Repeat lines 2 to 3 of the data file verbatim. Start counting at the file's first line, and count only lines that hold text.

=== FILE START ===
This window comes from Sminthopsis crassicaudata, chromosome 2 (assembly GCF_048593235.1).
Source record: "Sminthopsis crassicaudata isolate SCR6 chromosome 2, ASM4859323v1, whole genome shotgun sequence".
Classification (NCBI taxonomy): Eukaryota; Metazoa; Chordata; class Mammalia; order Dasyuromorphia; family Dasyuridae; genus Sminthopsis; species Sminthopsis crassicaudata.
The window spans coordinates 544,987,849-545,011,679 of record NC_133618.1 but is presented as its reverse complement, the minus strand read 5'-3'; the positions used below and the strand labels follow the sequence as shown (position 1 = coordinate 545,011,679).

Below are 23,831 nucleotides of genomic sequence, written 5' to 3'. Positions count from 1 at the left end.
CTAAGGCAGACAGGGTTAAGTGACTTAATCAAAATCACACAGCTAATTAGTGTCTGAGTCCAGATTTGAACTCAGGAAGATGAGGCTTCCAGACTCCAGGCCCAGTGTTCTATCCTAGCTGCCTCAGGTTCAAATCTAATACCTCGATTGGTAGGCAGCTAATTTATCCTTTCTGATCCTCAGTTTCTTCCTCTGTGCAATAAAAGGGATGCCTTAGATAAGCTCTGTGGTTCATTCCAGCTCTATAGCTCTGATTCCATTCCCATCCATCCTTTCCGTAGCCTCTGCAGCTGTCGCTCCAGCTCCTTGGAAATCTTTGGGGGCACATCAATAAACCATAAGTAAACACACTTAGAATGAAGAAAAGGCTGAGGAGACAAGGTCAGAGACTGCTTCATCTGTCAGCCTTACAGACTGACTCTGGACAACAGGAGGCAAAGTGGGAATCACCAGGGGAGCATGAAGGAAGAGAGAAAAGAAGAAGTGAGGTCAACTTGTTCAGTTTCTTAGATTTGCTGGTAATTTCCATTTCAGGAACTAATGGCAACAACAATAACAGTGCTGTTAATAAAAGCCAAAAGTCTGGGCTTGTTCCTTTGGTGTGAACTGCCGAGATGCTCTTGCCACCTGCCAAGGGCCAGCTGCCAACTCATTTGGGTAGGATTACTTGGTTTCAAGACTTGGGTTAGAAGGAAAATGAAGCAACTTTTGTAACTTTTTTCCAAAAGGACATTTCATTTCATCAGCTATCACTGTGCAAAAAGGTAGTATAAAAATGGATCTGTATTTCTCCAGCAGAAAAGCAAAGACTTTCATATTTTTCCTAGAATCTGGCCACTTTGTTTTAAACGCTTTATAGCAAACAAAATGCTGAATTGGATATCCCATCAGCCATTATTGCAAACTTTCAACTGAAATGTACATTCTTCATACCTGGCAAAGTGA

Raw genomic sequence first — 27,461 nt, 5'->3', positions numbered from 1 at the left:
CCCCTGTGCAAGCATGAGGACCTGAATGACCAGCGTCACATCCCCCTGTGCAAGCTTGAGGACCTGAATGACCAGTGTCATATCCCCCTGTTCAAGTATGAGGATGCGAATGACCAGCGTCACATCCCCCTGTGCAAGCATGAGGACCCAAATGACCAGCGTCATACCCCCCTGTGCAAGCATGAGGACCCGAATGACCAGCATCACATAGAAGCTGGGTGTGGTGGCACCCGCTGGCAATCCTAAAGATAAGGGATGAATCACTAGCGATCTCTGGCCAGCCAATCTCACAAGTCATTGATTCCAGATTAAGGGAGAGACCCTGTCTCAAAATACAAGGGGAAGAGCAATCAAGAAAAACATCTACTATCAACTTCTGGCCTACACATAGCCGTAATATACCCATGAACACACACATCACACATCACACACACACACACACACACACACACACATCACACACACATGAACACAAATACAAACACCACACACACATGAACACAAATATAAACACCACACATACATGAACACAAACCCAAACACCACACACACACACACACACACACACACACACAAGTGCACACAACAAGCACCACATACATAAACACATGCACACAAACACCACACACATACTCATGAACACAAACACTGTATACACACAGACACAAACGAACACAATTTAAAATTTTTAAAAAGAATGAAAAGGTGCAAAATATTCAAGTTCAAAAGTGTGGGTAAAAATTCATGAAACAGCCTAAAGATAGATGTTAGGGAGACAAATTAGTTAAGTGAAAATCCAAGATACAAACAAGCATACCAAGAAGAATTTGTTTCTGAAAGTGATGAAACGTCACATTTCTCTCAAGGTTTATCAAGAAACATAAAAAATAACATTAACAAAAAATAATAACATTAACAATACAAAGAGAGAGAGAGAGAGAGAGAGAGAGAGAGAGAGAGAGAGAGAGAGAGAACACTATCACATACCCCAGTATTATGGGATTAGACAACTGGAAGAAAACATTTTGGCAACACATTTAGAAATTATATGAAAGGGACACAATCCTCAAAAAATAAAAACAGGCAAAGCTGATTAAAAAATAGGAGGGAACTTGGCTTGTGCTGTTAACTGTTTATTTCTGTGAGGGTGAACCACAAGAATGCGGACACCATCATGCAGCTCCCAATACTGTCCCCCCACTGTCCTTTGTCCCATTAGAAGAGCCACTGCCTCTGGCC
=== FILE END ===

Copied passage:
Source record: "Sminthopsis crassicaudata isolate SCR6 chromosome 2, ASM4859323v1, whole genome shotgun sequence".
Classification (NCBI taxonomy): Eukaryota; Metazoa; Chordata; class Mammalia; order Dasyuromorphia; family Dasyuridae; genus Sminthopsis; species Sminthopsis crassicaudata.